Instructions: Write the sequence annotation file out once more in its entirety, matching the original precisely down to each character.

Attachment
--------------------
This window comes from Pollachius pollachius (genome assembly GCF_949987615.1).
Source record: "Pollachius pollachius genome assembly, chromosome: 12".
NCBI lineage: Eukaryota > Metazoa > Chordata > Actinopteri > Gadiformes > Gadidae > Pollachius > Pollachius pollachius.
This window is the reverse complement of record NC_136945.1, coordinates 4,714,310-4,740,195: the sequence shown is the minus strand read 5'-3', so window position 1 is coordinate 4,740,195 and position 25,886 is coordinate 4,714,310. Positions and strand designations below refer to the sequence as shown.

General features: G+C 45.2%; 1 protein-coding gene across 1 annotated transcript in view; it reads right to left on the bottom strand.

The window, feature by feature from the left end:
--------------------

This window comes from Pollachius pollachius (genome assembly GCF_949987615.1).
Source record: "Pollachius pollachius genome assembly, chromosome: 12".
NCBI lineage: Eukaryota > Metazoa > Chordata > Actinopteri > Gadiformes > Gadidae > Pollachius > Pollachius pollachius.
This window is the reverse complement of record NC_136945.1, coordinates 4,714,310-4,740,195: the sequence shown is the minus strand read 5'-3', so window position 1 is coordinate 4,740,195 and position 25,886 is coordinate 4,714,310. Positions and strand designations below refer to the sequence as shown.

General features: G+C 45.2%; 1 protein-coding gene across 1 annotated transcript in view; it reads right to left on the bottom strand.

The window, feature by feature from the left end: